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FinMin Asks Oil Min If Gas Price Should Be Capped

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After setting out a formula that could double natural gas prices from next April and agressively pushing for it, the Finance Ministry has written to Oil Ministry seeking "appropriate action" on suggestions for putting a cap to which rates can be raised.
 
FinMin had suggested a price of around $8.40 per million British thermal units (mmBtu), bringing the price nearer to globally traded prices, in a bid to lift imports of liquefied natural gas (LNG) and spur investment in local output. Betting on policy of hiking gas prices to boost supply and help fix the country's chronic power shortages can go awry unless the debt-laden industry can pass on higher energy costs to consumers or get government subsidies.

The Department of Expenditure in the Ministry of Finance on July 4 sent an office memorandum to the Oil Ministry enclosing two media reports regarding the June 27 decision of the Cabinet Committee on Economic Affairs (CCEA) to double rates to $8.4 from April 1, 2014, asking it to examine the issues raised for appropriate action.

It flagged if a ceiling or limit to which gas prices can be hiked as per the CCEA approved formula of using imported LNG and international hub rates to price domestic gas, be imposed, an official in finance ministry said.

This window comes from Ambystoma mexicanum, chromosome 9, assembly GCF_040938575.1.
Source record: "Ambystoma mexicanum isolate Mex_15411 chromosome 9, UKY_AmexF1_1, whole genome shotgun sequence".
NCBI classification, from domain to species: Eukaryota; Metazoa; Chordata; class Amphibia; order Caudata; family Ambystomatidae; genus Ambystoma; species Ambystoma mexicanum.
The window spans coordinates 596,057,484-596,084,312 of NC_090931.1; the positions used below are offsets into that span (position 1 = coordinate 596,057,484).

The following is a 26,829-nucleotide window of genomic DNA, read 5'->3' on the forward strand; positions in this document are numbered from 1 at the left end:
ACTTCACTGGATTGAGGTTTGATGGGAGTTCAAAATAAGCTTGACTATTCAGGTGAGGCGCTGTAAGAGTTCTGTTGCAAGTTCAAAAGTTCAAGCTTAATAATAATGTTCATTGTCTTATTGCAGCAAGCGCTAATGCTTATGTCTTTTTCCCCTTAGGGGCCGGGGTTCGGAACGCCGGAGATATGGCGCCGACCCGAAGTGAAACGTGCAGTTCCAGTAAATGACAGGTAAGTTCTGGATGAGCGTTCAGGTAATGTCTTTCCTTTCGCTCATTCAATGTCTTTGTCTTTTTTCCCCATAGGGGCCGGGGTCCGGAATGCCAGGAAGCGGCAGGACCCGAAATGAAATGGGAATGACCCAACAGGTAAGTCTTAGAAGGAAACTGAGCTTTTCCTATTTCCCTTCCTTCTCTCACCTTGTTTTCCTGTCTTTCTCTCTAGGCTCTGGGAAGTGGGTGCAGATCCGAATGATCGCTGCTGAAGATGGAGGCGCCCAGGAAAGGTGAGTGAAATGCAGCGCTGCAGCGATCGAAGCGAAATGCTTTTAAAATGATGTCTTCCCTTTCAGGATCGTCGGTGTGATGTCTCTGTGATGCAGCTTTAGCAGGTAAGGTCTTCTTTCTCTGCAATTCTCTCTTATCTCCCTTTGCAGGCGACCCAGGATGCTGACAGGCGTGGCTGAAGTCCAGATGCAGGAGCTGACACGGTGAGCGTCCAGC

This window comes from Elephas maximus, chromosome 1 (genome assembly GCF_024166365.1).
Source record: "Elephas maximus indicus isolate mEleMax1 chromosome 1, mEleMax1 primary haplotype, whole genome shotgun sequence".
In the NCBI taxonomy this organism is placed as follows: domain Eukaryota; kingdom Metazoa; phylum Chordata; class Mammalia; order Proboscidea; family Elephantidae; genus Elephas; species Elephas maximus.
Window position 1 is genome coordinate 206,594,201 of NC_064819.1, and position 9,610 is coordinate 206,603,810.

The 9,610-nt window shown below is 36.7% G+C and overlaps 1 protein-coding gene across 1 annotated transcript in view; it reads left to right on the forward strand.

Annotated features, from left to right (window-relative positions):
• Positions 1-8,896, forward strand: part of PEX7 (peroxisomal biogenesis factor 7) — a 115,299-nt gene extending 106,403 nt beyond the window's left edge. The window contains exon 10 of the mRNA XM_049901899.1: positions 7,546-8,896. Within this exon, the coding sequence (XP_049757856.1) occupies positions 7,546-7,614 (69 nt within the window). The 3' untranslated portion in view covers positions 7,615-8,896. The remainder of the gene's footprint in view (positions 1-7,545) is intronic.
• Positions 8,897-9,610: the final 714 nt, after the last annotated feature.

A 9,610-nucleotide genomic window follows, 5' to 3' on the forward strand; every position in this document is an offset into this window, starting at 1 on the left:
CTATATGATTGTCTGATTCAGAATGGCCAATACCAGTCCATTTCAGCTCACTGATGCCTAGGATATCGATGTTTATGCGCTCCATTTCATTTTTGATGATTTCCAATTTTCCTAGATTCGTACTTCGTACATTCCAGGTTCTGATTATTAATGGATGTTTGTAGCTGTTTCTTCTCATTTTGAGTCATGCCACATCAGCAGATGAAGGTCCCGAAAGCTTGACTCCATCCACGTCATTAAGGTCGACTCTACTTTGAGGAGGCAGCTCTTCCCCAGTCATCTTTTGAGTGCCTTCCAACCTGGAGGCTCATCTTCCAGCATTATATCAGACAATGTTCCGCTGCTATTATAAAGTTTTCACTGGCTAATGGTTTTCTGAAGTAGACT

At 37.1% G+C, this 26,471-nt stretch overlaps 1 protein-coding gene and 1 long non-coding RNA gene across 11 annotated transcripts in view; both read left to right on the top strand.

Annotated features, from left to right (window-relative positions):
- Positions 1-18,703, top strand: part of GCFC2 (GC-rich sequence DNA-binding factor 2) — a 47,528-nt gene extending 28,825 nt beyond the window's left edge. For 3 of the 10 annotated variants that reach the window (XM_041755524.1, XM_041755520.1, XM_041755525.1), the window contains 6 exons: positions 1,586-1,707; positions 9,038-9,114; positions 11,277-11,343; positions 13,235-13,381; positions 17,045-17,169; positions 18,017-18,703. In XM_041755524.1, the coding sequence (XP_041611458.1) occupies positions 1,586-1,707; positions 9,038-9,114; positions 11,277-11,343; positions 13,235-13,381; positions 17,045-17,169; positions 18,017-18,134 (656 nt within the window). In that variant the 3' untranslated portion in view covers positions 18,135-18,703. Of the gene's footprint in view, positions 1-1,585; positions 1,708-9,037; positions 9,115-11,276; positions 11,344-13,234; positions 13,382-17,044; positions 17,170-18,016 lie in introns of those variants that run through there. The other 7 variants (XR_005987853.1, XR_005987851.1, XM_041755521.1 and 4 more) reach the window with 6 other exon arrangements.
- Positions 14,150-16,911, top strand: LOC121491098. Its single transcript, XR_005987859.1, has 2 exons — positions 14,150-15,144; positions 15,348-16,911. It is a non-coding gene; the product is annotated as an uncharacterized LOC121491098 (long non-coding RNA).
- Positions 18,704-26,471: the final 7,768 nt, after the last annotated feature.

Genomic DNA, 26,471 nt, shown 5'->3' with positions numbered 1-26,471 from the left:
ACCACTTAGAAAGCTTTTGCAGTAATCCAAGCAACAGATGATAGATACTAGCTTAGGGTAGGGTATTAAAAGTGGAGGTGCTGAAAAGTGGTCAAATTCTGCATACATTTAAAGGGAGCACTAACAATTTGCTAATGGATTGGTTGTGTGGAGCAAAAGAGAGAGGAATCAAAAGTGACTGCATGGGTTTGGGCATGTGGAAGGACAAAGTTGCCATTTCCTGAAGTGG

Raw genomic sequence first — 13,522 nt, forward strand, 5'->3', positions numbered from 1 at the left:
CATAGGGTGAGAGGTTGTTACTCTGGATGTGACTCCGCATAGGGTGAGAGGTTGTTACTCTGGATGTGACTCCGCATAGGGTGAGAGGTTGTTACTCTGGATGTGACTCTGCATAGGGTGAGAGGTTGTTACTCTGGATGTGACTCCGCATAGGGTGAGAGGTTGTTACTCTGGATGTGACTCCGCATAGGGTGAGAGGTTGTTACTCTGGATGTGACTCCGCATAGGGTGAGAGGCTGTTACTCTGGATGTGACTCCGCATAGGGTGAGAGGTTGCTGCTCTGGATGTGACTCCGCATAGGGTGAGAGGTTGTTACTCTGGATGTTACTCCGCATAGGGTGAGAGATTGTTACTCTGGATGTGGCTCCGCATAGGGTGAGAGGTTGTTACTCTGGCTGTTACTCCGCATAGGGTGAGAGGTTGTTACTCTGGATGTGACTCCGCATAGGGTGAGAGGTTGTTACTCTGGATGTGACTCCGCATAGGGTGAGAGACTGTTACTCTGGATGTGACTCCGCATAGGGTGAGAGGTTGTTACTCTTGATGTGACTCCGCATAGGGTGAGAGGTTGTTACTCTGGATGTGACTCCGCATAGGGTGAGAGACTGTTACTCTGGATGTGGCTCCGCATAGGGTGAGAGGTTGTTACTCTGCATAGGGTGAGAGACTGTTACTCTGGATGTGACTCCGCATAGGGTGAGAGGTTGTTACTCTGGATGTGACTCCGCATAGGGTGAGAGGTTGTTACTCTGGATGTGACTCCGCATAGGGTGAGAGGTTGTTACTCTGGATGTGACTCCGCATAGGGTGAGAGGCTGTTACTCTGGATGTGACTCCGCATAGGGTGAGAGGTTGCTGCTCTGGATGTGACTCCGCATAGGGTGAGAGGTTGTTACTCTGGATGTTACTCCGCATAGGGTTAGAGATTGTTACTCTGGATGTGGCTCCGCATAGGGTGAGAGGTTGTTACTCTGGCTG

Also, it was flagged that should Reliance Industries, which will be a big beneficiary of rates rising to $8.40 per million British thermal unit, be asked to sell the quantity it has failed to deliver as per its own targets during past three years at current price of $4.2.

"Once Reliance overcomes the 'technical difficulty' of producing gas at the KG-D6 field, the government must ensure the company delivers the shortfall it still owes at the old price of $4.2 rather than getting the benefit of the new price," it wrote.

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The official said the Department had forwarded concerns raised by stakeholders to the oil ministry as suggestions.

The Cabinet Committee on Economic Affairs on June 27 approved pricing of all domestically produced natural gas from April 1, 2014 at an average of the prices of imported liquefied natural gas (LNG) into India and the weighted average of gas prices in North America, Europe and Japan.

The price effective from April 1, 2014 is estimated at around $8.40 per mmBtu, double the price of $4.20 for current gas sales from RIL's KG-D6 block.

This rate is to change every quarter and there were concerns that leaving the formula open-ended may result in prices rising to $10-12 in the near future.

RIL, which had hit a peak output of 69.43 million standard cubic metres per day from KG-D6 block in March 2010, is currently producing just over 14 mmscmd. This output is way short of 80 mmscmd target for this time of the year.

The output in previous two fiscal years was way behind the target.

The new pricing formula, which is based on suggestion made by a panel headed by Prime Minister's economic advisor C Rangarajan, will be effective for five years.

The price for each quarter will be calculated based on the 12-month trailing average price with a lag of one quarter (i.e. price for April to June 2014 will be calculated based on the averages for the 12 months ended December 31, 2013).
 
Better supplies should help power companies. Gas fuels only about 7 per cent of power stations, but many plants lie idle or operate at low capacity because there is not enough fuel available to keep their turbines running.

Finance Minister P. Chidambaram has already conceded that the government might need to cushion utilities from the gas price increase, which would effectively mean subsidising them. That is a practice India, which is trying to narrow a bloated fiscal deficit, can ill-afford and it leaves power sector reform still at the starting gates.
 
(Agencies)